CHINA said yesterday it will cut the minimum downpayment for first-time home buyers in many cities, stepping up support for the sluggish property market and stumbling economy.
It was the second measure in two days to fire up consumption following a decision to halve the tax on the sale of small cars.
The central bank and banking regulator said they will lower the minimum downpayment for first-time home buyers to 25 percent, from 30 percent, in cities that do not have purchase restrictions.
The move aims to “support reasonable consumption of housing,” the People’s Bank of China and China Banking Regulatory
Commission said in a statement on the central bank’s website yesterday.
China’s property sector has hit a weak patch in the past year or so, with slowing sales leading to an overhang of unsold apartments and affecting demand for everything from steel to home appliances.
“The relaxed rule is helpful, but the impact will not be immediate because the main reason for high inventory in some cities is bad location and transportation,” said David Ji from Knight Frank.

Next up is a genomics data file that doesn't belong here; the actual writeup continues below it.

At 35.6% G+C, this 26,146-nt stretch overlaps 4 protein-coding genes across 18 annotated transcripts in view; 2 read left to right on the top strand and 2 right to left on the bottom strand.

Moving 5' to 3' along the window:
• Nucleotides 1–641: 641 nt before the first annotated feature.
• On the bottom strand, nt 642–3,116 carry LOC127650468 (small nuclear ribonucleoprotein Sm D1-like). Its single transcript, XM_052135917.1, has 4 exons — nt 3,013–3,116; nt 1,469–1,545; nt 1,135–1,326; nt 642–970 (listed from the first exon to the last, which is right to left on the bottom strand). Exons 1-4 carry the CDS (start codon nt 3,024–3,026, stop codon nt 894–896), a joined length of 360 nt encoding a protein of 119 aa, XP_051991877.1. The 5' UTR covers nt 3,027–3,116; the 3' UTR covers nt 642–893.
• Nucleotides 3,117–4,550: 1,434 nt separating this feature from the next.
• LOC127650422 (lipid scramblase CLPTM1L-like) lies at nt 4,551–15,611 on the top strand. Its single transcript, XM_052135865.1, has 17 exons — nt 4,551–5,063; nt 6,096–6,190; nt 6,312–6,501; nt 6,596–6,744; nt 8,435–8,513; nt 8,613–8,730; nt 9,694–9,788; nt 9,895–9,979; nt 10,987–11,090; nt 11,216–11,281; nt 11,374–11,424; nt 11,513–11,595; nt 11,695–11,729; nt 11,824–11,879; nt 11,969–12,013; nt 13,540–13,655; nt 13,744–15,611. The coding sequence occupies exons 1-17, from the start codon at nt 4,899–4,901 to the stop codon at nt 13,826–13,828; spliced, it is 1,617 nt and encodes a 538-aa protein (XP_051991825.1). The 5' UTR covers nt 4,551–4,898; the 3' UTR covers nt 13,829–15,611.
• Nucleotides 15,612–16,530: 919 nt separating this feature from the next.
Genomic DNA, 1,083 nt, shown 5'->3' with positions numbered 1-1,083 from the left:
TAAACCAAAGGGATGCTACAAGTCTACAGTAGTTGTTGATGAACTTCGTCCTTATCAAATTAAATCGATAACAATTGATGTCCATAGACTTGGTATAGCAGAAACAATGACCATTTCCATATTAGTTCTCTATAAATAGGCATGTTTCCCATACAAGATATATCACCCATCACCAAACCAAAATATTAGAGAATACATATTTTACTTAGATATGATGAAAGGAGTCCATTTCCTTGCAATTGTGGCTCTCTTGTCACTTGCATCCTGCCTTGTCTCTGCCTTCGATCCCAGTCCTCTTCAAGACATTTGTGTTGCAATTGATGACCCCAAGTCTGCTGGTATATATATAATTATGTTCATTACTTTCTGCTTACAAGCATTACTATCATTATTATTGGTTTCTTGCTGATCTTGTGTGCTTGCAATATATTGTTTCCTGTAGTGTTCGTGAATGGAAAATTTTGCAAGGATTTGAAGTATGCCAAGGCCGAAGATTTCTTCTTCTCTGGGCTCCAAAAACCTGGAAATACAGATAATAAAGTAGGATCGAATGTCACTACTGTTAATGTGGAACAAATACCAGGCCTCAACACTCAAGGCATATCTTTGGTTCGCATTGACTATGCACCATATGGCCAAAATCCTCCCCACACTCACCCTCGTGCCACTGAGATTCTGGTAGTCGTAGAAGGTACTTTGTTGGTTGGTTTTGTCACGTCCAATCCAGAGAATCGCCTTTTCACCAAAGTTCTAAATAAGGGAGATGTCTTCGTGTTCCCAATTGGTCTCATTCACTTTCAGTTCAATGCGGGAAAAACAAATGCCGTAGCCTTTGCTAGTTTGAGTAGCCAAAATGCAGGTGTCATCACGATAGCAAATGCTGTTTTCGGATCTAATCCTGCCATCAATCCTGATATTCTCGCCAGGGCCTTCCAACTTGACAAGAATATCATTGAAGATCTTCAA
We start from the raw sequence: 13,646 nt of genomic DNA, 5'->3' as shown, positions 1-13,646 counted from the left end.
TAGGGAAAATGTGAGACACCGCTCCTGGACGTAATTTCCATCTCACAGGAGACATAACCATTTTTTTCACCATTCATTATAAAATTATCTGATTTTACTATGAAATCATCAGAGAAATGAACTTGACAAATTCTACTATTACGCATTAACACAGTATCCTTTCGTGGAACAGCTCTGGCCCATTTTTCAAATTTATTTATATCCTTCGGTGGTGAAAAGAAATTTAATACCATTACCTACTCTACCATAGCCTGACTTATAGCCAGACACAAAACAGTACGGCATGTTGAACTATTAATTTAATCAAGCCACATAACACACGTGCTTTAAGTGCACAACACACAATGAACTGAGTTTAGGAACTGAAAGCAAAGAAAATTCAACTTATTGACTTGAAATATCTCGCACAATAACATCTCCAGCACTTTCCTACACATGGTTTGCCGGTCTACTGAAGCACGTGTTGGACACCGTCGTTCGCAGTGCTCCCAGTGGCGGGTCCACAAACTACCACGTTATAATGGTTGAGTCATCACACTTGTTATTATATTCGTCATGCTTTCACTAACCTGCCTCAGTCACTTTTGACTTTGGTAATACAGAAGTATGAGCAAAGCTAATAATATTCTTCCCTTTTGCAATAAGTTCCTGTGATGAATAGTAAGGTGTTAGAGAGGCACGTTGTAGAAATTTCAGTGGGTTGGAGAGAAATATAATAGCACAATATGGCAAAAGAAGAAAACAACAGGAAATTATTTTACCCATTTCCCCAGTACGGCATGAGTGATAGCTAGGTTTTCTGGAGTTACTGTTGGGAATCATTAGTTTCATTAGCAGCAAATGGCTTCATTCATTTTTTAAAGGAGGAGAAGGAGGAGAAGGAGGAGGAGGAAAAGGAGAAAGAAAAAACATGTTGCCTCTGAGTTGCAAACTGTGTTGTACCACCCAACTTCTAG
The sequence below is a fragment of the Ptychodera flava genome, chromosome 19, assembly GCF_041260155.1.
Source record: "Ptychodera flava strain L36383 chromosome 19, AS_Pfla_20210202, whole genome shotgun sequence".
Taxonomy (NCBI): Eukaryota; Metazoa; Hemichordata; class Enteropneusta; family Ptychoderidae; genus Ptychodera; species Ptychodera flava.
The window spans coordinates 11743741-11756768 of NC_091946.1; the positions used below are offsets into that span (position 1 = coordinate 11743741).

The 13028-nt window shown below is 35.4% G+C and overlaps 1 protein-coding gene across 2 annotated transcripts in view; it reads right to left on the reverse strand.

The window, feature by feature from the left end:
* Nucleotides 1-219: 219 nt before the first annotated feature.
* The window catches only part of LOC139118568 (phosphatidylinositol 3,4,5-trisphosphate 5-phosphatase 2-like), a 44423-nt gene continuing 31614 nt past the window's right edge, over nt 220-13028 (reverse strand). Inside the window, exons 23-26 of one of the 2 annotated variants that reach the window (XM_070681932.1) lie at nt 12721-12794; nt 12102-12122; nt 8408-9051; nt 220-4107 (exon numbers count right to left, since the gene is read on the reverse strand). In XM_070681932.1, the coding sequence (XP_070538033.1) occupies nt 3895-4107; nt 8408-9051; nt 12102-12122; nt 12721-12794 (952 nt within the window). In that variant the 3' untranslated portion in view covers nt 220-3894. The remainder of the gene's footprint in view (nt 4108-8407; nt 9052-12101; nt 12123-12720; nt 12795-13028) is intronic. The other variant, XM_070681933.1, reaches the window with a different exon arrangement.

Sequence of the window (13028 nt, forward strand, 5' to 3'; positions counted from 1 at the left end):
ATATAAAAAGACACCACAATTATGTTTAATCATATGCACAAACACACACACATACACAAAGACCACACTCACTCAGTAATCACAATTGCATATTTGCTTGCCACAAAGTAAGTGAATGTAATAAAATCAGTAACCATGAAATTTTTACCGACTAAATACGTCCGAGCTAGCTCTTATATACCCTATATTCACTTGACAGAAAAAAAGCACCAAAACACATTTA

“The rule will likely stimulate demand from buyers who are already observing,” he said.
The property sector accounts for 15 percent of China’s gross domestic product, so even modest signs of improvement would relieve some pressure on the economy.
Home prices rose for a fourth consecutive month in August as sales and market sentiment improved.
In a separate move yesterday, the housing ministry asked local governments to increase financial support to home buyers funding their purchases with housing provident funds.
Still, analysts don’t expect a full-blown turnaround in the property market any time soon, as the huge overhang of unsold homes discourages construction and investment in all but the biggest cities.
Haitong Securities said the move “shows the government’s intention to stabilize the property market. We expect favorable policies to be sustained until investment starts to recover.”
While home sales and prices have picked up in the past couple of months, annual growth in property investment in the first eight months of the year slowed to 3.5 percent, its lowest since early 2009.
The lower downpayment requirements will not apply in certain big cities such as Beijing, Shanghai and Shenzhen that have imposed restrictions on buying to prevent bubbles.